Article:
ETYM Cf. French adaptation, Late Lat. adaptatio.
In biology, any change in the structure or function of an organism that allows it to survive and reproduce more effectively in its environment. In evolution, adaptation is thought to occur as a result of random variation in the genetic makeup of organisms coupled with natural selection. Species become extinct when they are no longer adapted to their environment—for instance, if the climate suddenly becomes colder.
This produces individuals whose genetically determined characteristics allow them to survive and reproduce more effectively. Thus, the webbed feet of ducks or otters are adaptations to living in water, enabling them to swim more efficiently. In physiology, adaptation is said to occur in sense organs, when the sensitivity of an organ alters in response to changes in environmental conditions. Examples include an increase in the size of the eye's pupil to admit more light as night falls.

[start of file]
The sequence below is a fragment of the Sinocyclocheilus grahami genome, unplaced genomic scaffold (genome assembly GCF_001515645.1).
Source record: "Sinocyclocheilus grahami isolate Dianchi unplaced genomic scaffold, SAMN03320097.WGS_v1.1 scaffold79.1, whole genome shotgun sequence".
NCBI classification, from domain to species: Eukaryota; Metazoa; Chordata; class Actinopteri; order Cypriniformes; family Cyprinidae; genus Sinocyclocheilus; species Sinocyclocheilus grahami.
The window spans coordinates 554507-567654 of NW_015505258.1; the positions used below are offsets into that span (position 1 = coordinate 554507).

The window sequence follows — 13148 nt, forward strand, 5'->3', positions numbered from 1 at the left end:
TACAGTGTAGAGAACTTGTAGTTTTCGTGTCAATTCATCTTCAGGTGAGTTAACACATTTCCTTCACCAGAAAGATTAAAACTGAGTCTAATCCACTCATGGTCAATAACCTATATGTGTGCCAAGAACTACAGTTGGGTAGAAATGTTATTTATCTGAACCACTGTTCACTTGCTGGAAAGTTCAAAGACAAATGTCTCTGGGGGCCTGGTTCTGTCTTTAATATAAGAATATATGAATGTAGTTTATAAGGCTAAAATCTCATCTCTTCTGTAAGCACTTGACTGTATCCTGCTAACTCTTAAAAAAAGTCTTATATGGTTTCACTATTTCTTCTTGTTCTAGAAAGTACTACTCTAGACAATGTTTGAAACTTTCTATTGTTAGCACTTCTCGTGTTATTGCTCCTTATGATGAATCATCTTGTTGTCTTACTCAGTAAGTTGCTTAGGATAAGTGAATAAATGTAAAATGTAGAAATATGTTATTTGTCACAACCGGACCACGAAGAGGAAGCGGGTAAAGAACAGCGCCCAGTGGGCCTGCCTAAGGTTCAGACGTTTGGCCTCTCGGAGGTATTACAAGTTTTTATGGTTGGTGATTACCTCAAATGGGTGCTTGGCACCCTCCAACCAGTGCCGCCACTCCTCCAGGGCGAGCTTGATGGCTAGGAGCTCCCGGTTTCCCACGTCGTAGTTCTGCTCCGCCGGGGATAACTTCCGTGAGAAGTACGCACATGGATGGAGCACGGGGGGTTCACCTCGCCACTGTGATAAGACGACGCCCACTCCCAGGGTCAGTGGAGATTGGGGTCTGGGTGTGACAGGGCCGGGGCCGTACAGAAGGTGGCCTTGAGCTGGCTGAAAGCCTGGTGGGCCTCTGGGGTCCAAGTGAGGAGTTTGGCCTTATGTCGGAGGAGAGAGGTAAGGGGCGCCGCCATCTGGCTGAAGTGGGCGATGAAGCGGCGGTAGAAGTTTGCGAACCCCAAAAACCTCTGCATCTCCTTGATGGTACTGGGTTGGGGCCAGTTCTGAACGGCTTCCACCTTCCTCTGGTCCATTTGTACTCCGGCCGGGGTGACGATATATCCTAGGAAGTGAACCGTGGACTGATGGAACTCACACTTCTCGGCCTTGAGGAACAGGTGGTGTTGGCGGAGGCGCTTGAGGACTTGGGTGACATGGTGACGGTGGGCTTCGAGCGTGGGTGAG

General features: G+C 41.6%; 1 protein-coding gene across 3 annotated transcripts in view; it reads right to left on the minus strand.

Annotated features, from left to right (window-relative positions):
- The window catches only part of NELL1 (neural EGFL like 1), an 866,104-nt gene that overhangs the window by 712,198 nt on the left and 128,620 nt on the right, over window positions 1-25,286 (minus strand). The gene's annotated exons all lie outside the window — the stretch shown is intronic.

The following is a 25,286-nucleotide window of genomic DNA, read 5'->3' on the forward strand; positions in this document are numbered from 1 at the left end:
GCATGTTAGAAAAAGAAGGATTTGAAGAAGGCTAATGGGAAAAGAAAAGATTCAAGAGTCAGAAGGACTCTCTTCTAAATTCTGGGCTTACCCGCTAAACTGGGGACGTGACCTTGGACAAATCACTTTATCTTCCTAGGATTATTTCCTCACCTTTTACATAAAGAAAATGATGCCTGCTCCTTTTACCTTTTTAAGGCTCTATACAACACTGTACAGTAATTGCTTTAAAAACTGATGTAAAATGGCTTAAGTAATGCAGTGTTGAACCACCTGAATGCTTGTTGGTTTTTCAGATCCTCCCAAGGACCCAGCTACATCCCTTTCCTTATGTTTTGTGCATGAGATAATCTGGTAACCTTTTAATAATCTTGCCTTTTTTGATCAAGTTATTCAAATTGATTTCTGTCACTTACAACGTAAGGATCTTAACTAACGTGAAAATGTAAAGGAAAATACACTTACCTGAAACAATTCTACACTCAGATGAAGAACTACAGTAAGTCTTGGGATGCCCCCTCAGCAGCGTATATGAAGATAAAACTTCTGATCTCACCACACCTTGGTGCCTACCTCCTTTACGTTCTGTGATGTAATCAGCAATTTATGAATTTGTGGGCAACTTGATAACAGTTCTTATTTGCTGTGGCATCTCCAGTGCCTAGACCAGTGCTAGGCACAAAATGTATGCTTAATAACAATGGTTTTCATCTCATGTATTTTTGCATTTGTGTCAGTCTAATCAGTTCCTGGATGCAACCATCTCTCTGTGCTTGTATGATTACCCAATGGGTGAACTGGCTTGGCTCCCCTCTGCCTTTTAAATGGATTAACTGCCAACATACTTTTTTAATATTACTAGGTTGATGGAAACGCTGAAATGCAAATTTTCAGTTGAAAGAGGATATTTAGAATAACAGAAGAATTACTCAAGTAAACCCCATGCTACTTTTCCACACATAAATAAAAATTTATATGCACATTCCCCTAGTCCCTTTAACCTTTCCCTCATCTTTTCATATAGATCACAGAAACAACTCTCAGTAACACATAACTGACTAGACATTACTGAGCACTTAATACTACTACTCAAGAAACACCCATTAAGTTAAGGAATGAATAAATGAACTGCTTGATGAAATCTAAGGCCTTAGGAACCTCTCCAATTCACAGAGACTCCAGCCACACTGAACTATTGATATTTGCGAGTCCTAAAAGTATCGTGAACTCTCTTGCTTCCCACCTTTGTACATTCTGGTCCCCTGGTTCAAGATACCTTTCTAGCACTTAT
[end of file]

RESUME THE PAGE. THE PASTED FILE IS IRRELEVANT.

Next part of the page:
1. The process of adapting to something (such as environmental conditions); SYN. adjustment.
2. (Physiology) The responsive adjustment of a sense organ (as the eye) to varying conditions (as of light).
3. A written work (as a novel) that has been recast in a new form; SYN. version.